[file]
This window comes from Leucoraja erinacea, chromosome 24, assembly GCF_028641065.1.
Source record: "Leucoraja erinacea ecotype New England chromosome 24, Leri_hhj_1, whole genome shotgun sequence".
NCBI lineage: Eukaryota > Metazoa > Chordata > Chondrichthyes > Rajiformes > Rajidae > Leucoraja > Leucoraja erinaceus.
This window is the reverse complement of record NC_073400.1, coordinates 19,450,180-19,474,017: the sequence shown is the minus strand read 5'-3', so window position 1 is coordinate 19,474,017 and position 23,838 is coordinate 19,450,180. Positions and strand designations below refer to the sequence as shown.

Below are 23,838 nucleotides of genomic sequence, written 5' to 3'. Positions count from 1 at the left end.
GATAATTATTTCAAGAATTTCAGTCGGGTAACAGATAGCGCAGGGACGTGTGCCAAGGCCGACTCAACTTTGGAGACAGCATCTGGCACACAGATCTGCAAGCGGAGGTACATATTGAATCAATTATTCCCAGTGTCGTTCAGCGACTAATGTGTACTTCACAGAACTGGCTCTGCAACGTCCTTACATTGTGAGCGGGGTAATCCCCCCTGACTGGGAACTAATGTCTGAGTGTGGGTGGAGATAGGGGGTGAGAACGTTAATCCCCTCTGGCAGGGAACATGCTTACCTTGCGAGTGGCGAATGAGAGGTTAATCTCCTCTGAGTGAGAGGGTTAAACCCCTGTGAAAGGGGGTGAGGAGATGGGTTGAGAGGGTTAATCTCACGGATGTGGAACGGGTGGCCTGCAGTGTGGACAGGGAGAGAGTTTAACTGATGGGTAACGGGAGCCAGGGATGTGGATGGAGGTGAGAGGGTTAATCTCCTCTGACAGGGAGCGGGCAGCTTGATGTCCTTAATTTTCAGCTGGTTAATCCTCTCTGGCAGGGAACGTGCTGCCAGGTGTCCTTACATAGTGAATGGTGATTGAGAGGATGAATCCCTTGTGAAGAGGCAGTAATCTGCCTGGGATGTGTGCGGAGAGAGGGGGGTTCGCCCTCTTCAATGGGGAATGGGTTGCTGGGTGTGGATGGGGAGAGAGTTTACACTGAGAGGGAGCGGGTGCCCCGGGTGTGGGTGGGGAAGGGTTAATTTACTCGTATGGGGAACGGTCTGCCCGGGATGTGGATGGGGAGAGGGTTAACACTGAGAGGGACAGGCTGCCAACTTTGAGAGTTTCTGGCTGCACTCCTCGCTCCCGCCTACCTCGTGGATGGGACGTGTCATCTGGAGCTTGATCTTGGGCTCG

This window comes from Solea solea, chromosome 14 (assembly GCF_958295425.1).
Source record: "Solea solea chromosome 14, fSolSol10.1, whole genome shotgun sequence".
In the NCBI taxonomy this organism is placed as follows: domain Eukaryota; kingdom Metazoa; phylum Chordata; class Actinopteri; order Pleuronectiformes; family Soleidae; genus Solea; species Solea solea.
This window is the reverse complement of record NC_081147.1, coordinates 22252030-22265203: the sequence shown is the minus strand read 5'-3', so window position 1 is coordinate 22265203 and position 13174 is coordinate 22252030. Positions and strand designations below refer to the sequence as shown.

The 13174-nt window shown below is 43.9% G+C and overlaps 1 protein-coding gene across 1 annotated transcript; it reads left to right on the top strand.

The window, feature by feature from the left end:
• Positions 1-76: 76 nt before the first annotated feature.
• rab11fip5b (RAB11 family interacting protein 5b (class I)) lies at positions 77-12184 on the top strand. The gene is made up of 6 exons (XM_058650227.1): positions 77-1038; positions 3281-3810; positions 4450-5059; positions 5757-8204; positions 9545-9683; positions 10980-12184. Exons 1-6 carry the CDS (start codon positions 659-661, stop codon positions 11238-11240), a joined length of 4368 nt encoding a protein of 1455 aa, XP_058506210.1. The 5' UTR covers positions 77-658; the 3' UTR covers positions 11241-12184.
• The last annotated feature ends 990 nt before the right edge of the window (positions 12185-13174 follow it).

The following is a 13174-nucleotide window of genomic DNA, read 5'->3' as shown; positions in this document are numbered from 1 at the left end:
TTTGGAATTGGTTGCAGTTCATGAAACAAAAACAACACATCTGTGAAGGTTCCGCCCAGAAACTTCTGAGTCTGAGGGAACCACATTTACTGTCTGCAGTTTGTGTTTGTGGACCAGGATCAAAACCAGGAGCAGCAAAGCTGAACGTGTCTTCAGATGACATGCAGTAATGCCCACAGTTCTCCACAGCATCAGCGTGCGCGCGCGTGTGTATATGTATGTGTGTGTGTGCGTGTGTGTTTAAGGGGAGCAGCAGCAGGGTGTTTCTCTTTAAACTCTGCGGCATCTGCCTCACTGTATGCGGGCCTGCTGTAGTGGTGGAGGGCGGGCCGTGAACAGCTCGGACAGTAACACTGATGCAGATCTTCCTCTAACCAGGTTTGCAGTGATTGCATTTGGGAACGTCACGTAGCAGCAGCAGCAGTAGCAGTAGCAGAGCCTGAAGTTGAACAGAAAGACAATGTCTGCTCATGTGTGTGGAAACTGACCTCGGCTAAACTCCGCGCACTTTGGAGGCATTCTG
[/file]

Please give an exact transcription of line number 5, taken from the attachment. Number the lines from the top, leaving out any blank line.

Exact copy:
Below are 23,838 nucleotides of genomic sequence, written 5' to 3'. Positions count from 1 at the left end.